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Sophocles allegedly said that he portrayed his characters as they ought to be, Euripides as they are. To what extent would you agree with this statement?

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Sophocles allegedly said that he portrayed his characters as they ought to be, Euripides as they are. To what extent would you agree with this statement? The characters in Sophocles' tragedies are very different to those in Euripides' for a number of reasons; Sophocles tends to give his characters more heroic features, whereas Euripides is more concerned with portraying the human weaknesses of his characters. Indeed, Sophocles' Oedipus is considered Aristotle to be the archetypal tragic hero, suggesting the heroic qualities of the character. Euripides' characters tend to be more flawed, such as Medea with her jealous nature, and Hippolytus, who displays the impious arrogance of youth. The striking realism of Euripides's Electra has been discussed by many commentators over the years, adding to the argument that Euripides portrayed his characters as they are. Throughout Electra we are presented with the horrific concept of matricide, combined with a disturbingly realistic group of characters. The cowardice of Orestes, displayed, for example, in the way in which he killed Aegisthus: 'Orestes...struck him on the joint of the neck' and the self-pitying obstinacy of Electra: 'My misery is unbearable' are far more realistic characters than an audience would usually expect to be portrayed on stage, not only bringing the action of the play closer to the audience, but also making the crime of matricide even more harrowing, as it becomes a far more realistic idea. ...read more.


Antigone, despite her predisposition for martyrdom, is essentially a character acting through her own sense of honour: 'Death longs for the same rites for all', whereas Electra acts out of pure, malevolent vengeance. It is differences such as these in two very similar characters that reinforce the statement that Euripides portrayed characters as they were, Sophocles as they ought to be, for although both of their characters were flawed and committed crimes, the motives of Sophocles' characters tended to be more honourable, and appeared to be more concerned with the will of the Gods rather than personal gain or vengeance. These essential differences may seem to be very small, but our perceptions of the characters are easily manipulated by our assumptions of their motives, and Sophocles manages to instil honour into even the most base aspects of his characters, for instance Antigone's wilful acts of treason, and Oedipus' conceit and inclination to jump to conclusions. The character of Oedipus, who is considered by many to be the epitome of the tragic hero, is characteristic of Sophocles' intentions to portray his characters 'as they ought to be'. The character shows the typical elements of a Greek tragic hero; he is a good man that comes to a bad end due to a 'Hamartia'. ...read more.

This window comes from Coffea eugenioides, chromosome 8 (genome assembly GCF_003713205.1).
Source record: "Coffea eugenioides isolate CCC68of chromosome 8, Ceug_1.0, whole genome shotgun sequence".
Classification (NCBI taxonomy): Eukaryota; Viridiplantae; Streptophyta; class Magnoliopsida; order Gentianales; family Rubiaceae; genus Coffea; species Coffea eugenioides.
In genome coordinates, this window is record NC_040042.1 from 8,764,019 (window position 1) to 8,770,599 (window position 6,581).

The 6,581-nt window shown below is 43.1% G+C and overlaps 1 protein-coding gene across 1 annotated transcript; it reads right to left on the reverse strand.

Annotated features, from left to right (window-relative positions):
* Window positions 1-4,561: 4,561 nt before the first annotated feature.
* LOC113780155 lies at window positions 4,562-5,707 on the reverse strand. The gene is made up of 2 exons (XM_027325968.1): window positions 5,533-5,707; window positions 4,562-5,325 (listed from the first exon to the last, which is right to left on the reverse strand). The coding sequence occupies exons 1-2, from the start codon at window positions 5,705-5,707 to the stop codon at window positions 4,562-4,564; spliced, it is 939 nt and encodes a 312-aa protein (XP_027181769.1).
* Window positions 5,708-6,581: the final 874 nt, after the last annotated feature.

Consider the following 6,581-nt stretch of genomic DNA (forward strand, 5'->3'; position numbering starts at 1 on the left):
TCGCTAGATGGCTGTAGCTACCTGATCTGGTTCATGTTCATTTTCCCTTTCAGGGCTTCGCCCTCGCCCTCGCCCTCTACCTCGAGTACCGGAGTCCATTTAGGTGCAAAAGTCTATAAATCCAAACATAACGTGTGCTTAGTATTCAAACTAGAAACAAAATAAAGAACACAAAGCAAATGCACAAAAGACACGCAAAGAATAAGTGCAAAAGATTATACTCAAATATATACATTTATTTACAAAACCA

Sophocles, on the other hand, in his portrayal of Oedipus, shows us a character who, although flawed, is heroic enough to realise this, and truly regrets his mistakes and ill-fortune at the end of the play, showing an heroic man portrayed as he should be. Throughout his plays, Sophocles portrayed his characters as they should be; heroic, honourable and pious, and even the flaws of these characters do not detract from the fact that they are true tragic heroes, as their motives remain honourable. In contrast to this, Euripides presented his characters in a far more realistic light, although this increased sense of realism does not necessarily detract from the dramatic quality of his plays. The continued fascination with both of these tragedians is for very different qualities, and while Euripides provides more realistic characters, with less impressive motives, more comprehendible aims, and moral standards that the audience are able to understand, Sophocles' characters seem to belong to a higher caste, with far more heroic natures. It is through contrasts such as these that heighten both our understanding and appreciation of Greek Tragedy, and the two playwrights, so precisely summed up in the words of Sophocles, are instrumental to the classical world and its arts. Louise Phillips U6 EYS Sophocles allegedly said that he portrayed his characters as they ought to be, Euripides as they are. To what extent would you agree with this statement? (1999) 1 ...read more.

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